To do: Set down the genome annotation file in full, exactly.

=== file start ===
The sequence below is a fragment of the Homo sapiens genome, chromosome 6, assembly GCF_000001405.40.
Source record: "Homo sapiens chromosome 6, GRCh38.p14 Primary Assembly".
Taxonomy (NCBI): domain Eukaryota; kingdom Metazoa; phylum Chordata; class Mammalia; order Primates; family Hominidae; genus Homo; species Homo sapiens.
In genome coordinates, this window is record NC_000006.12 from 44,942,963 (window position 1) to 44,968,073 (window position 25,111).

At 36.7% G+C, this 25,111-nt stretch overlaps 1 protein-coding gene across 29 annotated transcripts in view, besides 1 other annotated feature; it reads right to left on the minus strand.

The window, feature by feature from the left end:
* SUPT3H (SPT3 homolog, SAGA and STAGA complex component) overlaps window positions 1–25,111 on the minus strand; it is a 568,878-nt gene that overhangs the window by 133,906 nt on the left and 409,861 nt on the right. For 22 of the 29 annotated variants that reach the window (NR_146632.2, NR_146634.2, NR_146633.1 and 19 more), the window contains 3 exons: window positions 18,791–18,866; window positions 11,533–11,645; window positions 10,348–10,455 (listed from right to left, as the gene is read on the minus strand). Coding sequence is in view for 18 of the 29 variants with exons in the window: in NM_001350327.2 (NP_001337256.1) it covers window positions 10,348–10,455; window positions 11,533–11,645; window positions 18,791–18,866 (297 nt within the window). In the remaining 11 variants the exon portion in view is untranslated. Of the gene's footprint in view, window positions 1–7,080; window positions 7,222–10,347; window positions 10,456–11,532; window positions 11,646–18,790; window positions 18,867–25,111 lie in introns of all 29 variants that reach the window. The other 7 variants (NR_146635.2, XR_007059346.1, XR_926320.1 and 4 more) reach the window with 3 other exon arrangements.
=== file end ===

The sequence below is a fragment of the Homo sapiens genome, chromosome 6, assembly GCF_000001405.40.
Source record: "Homo sapiens chromosome 6, GRCh38.p14 Primary Assembly".
Taxonomy (NCBI): domain Eukaryota; kingdom Metazoa; phylum Chordata; class Mammalia; order Primates; family Hominidae; genus Homo; species Homo sapiens.
In genome coordinates, this window is record NC_000006.12 from 44,942,963 (window position 1) to 44,968,073 (window position 25,111).

At 36.7% G+C, this 25,111-nt stretch overlaps 1 protein-coding gene across 29 annotated transcripts in view, besides 1 other annotated feature; it reads right to left on the minus strand.

The window, feature by feature from the left end:
* SUPT3H (SPT3 homolog, SAGA and STAGA complex component) overlaps window positions 1–25,111 on the minus strand; it is a 568,878-nt gene that overhangs the window by 133,906 nt on the left and 409,861 nt on the right. For 22 of the 29 annotated variants that reach the window (NR_146632.2, NR_146634.2, NR_146633.1 and 19 more), the window contains 3 exons: window positions 18,791–18,866; window positions 11,533–11,645; window positions 10,348–10,455 (listed from right to left, as the gene is read on the minus strand). Coding sequence is in view for 18 of the 29 variants with exons in the window: in NM_001350327.2 (NP_001337256.1) it covers window positions 10,348–10,455; window positions 11,533–11,645; window positions 18,791–18,866 (297 nt within the window). In the remaining 11 variants the exon portion in view is untranslated. Of the gene's footprint in view, window positions 1–7,080; window positions 7,222–10,347; window positions 10,456–11,532; window positions 11,646–18,790; window positions 18,867–25,111 lie in introns of all 29 variants that reach the window. The other 7 variants (NR_146635.2, XR_007059346.1, XR_926320.1 and 4 more) reach the window with 3 other exon arrangements.